Our belly buttons prove we were never promised radical autonomy, but we have some responsibility for others. In our human freedom we can choose the good of the other, which is the definition of love. This is where we have to get the hearts of the citizens of this country. What I can do for another is so much more important than any threats to my convenience, or plans. While we are working on conversion of hearts, we also have to make laws that protect the most vulnerable poor ones among us, the unborn.

Thursday, September 13, 2018

More on the abuse crisis:


I have had a couple more weeks to reflect since writing my statement for the parish. Since then, I have also been asked to write a statement for the Catholic Social Workers' National Association, since I am the priest on the board. You can see the statement at cswna.org or below. 

The most common thought I keep having is that it seems we are in a decades or centuries long lull of many priests and bishops failing to call the faithful to holiness. The evidence in the media shows that many are not willing to live it themselves. Imagine if the faithful would have the resolve to grow in holiness and demand the same of their priests and bishops. Catholic media seem to be the only ones talking about it still. How long will it stay on the minds of the faithful?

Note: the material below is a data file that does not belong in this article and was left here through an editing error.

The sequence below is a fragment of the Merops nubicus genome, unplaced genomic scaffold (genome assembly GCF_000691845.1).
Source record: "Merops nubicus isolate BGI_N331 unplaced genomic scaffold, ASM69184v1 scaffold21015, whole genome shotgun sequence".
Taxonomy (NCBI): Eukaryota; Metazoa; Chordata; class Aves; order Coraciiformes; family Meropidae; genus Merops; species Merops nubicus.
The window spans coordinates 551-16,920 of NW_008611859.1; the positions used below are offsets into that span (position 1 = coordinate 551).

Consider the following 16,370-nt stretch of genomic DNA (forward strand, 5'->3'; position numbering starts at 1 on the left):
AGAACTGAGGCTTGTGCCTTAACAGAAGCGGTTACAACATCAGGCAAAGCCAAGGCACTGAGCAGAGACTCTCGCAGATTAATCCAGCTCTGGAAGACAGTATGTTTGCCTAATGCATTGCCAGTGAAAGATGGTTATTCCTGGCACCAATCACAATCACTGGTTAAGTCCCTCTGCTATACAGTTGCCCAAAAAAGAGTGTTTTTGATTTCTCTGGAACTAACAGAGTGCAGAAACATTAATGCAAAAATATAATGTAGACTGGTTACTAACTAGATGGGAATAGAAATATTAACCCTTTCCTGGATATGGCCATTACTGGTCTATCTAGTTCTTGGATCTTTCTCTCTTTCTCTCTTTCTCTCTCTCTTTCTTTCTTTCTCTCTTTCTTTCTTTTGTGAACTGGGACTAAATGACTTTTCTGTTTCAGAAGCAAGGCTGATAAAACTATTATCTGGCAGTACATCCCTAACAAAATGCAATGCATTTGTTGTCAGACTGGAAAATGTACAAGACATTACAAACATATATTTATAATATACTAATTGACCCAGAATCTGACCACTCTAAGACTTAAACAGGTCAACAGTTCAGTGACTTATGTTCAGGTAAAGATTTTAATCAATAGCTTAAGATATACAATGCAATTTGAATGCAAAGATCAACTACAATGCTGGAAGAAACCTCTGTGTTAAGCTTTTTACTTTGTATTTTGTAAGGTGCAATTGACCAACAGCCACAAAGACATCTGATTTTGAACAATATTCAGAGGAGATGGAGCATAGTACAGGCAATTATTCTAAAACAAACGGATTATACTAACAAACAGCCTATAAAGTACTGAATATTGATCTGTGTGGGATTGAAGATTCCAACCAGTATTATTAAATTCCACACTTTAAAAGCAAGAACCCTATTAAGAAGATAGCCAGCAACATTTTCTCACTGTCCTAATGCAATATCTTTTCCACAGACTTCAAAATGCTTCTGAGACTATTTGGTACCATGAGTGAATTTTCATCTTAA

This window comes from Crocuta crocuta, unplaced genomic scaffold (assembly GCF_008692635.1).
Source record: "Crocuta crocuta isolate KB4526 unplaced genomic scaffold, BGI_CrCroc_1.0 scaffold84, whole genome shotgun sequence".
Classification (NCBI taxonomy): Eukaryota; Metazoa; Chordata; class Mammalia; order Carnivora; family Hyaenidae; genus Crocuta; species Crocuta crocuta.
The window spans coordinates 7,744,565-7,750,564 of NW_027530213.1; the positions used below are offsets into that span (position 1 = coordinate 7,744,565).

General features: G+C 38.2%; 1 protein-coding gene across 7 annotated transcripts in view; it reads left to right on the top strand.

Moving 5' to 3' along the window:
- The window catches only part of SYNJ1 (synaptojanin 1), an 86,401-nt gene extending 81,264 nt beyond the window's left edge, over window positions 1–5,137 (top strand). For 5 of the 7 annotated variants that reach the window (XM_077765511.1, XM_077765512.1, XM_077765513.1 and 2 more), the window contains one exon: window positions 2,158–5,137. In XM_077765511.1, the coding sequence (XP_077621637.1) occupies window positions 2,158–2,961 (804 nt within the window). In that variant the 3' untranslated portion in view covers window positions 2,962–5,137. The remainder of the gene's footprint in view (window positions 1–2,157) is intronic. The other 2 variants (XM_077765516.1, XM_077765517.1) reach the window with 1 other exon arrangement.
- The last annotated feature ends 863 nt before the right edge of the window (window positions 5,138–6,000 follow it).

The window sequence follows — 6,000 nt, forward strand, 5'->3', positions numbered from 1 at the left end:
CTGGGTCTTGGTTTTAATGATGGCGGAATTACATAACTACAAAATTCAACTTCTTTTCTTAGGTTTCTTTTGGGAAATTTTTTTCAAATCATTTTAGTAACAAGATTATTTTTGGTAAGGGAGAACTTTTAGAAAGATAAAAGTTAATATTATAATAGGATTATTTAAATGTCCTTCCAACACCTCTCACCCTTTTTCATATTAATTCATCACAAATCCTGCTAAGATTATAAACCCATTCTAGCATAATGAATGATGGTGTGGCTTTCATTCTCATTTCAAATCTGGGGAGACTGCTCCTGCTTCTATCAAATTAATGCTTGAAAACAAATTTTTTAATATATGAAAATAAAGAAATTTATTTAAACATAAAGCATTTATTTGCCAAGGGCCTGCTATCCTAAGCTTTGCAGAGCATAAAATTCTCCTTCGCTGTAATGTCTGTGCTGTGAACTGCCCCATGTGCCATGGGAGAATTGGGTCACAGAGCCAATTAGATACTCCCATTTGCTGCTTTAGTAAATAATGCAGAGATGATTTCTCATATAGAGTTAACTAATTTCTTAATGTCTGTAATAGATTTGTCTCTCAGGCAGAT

Here is the statement at cswna.org:
As Catholic social workers, we stand ready to serve the victims of this abuse or any abuse. We stand with the victims in solidarity, supporting them in our work and praying for their healing and comfort. Also, as Catholic social workers, we uphold the constant Personalistic Norm that demands respect for every human being, made in God’s image. Because of this universal demand for respect, we condemn any act of abuse on any person. Because we are Catholic, we uphold the truth that purity is an aid to wholeness as human persons. Any act of impurity, whether legal or illegal, is an assault on the good of the human person. We invite all people of faith to a conversion of heart that increases their own personal holiness. As this personal holiness for Catholics increases, we will automatically demand holiness and accountability in our priests and bishops. At the same time, we welcome the leadership of the Church’s faithful clergy to lead us on the journey of holiness.